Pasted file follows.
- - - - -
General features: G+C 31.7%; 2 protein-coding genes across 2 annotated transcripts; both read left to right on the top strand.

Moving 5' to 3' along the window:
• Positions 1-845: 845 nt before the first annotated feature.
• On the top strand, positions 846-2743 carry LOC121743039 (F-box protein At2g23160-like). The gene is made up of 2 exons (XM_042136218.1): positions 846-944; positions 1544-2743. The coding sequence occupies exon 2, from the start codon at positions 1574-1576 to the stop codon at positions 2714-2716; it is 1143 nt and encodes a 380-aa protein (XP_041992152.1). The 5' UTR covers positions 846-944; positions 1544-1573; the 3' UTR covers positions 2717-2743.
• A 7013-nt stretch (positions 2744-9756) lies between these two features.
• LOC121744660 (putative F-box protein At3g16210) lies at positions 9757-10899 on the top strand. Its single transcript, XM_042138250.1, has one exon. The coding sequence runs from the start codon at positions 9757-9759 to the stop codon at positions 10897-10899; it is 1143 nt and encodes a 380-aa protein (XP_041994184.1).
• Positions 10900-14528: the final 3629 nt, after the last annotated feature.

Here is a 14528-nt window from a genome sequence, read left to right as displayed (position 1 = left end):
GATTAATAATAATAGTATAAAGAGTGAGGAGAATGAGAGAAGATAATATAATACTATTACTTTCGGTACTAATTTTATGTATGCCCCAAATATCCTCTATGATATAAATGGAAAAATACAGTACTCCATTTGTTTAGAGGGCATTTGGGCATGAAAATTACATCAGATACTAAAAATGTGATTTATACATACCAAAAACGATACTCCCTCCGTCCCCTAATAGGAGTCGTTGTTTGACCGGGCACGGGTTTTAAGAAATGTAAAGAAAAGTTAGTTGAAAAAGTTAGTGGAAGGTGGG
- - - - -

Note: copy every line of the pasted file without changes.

General features: G+C 31.7%; 2 protein-coding genes across 2 annotated transcripts; both read left to right on the top strand.

Moving 5' to 3' along the window:
• Positions 1-845: 845 nt before the first annotated feature.
• On the top strand, positions 846-2743 carry LOC121743039 (F-box protein At2g23160-like). The gene is made up of 2 exons (XM_042136218.1): positions 846-944; positions 1544-2743. The coding sequence occupies exon 2, from the start codon at positions 1574-1576 to the stop codon at positions 2714-2716; it is 1143 nt and encodes a 380-aa protein (XP_041992152.1). The 5' UTR covers positions 846-944; positions 1544-1573; the 3' UTR covers positions 2717-2743.
• A 7013-nt stretch (positions 2744-9756) lies between these two features.
• LOC121744660 (putative F-box protein At3g16210) lies at positions 9757-10899 on the top strand. Its single transcript, XM_042138250.1, has one exon. The coding sequence runs from the start codon at positions 9757-9759 to the stop codon at positions 10897-10899; it is 1143 nt and encodes a 380-aa protein (XP_041994184.1).
• Positions 10900-14528: the final 3629 nt, after the last annotated feature.

Here is a 14528-nt window from a genome sequence, read left to right as displayed (position 1 = left end):
GATTAATAATAATAGTATAAAGAGTGAGGAGAATGAGAGAAGATAATATAATACTATTACTTTCGGTACTAATTTTATGTATGCCCCAAATATCCTCTATGATATAAATGGAAAAATACAGTACTCCATTTGTTTAGAGGGCATTTGGGCATGAAAATTACATCAGATACTAAAAATGTGATTTATACATACCAAAAACGATACTCCCTCCGTCCCCTAATAGGAGTCGTTGTTTGACCGGGCACGGGTTTTAAGAAATGTAAAGAAAAGTTAGTTGAAAAAGTTAGTGGAAGGTGGG